Is Allowing Bean Definition Overriding with spring.main.allow-bean-definition-overriding=true Considered a Negative Practice

In order to allow bean overriding, we can modify the “spring.main.allow-bean-definition-overriding” property to “true” in the “” file. This informs Spring Boot to permit bean overriding without altering any bean definitions. Nonetheless, if any of the bean definitions cannot be changed, configuring Spring Boot to allow bean overriding can serve as a solution.


My initial project utilizing new technologies involves developing a
Spring Boot
Rest API server. The aim is to transfer an older application to a more resilient framework. As of now, I have created a proof of concept comprising two APIs that both return “Hello world!” in JSON format. The first API is open, while the second is secured with OAuth2. I have currently completed the security adjustments to meet the necessary standards.

My test structure is robust, utilizing both
for integration testing and
Spring MockMvc
unit tests
. With this combination, I am fully prepared to implement actual API with a TDD methodology.

We utilize Maven, and upon adding a dependency with our existing artifacts, I encounter a stack trace that is difficult to trace due to the size of our codebase. Although I comprehend the issue, searching for a solution on Google results in suggestions to add


to my properties, which I believe is simply masking the problem. I assume Spring has valid reasons for not allowing this by default, and I am curious about the potential consequences of disregarding the error by adding it to the application properties.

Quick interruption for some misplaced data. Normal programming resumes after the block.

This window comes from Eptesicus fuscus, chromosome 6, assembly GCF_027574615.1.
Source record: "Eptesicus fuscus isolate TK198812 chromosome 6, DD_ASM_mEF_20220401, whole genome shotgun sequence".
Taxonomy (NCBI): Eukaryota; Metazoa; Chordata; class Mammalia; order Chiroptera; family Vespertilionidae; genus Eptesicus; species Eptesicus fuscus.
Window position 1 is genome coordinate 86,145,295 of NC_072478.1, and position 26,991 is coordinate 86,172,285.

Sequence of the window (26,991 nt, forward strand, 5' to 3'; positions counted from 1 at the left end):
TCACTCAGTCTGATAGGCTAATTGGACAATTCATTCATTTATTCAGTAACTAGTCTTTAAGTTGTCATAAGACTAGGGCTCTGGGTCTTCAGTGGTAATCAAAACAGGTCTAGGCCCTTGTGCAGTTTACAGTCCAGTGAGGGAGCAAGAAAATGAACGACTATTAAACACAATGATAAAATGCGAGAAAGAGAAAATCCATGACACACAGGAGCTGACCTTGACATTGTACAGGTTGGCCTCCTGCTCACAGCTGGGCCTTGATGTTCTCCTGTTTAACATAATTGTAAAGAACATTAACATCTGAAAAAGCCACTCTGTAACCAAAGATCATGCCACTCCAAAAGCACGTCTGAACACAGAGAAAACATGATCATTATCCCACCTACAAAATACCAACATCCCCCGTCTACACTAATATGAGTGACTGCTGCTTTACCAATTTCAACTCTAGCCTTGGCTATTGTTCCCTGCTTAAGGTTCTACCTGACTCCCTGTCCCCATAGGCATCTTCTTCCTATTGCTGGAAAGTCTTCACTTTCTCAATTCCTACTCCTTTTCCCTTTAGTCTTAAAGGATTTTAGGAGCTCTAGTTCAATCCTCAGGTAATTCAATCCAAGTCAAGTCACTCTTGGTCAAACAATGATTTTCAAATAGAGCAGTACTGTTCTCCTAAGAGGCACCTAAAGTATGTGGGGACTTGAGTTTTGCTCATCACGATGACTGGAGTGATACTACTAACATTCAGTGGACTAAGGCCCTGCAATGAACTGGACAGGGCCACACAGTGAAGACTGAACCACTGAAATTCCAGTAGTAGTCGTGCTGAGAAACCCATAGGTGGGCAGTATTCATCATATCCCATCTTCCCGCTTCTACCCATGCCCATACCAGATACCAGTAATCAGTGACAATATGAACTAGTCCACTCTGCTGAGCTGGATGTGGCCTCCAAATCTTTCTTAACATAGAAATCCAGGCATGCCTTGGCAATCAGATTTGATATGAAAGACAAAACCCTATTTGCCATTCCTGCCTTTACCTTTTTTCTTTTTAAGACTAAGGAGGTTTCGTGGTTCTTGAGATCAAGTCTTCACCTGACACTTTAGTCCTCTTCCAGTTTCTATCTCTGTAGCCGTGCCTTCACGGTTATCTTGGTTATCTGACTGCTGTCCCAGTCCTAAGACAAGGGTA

The stack :

*************************** APPLICATION FAILED TO START
The bean 'org.springframework.transaction.config.internalTransactionAdvisor', defined in class path resource [org/springframework/transaction/annotation/ProxyTransactionManagementConfiguration.class], could not be registered. A bean with that name has already been defined in null and overriding is disabled.
Consider renaming one of the beans or enabling overriding by setting spring.main.allow-bean-definition-overriding=true
[WARNING]  java.lang.reflect.InvocationTargetException
    at sun.reflect.NativeMethodAccessorImpl.invoke0 (Native Method)
    at sun.reflect.NativeMethodAccessorImpl.invoke (
    at sun.reflect.DelegatingMethodAccessorImpl.invoke (
    at java.lang.reflect.Method.invoke (
    at org.springframework.boot.maven.AbstractRunMojo$ (
    at ( Caused by: Invalid bean definition with name 'org.springframework.transaction.config.internalTransactionAdvisor' defined in class path resource [org/springframework/transaction/annotation/ProxyTransactionManagementConfiguration.class]: Cannot register bean definition [Root bean: class [null]; scope=; abstract=false; lazyInit=false; autowireMode=3; dependencyCheck=0; autowireCandidate=true; primary=false; factoryBeanName=org.springframework.transaction.annotation.ProxyTransactionManagementConfiguration; factoryMethodName=transactionAdvisor; initMethodName=null; destroyMethodName=(inferred); defined in class path resource [org/springframework/transaction/annotation/ProxyTransactionManagementConfiguration.class]] for bean 'org.springframework.transaction.config.internalTransactionAdvisor': There is already [Root bean: class [org.springframework.transaction.interceptor.BeanFactoryTransactionAttributeSourceAdvisor]; scope=; abstract=false; lazyInit=false; autowireMode=0; dependencyCheck=0; autowireCandidate=true; primary=false; factoryBeanName=null; factoryMethodName=null; initMethodName=null; destroyMethodName=null] bound.
    at (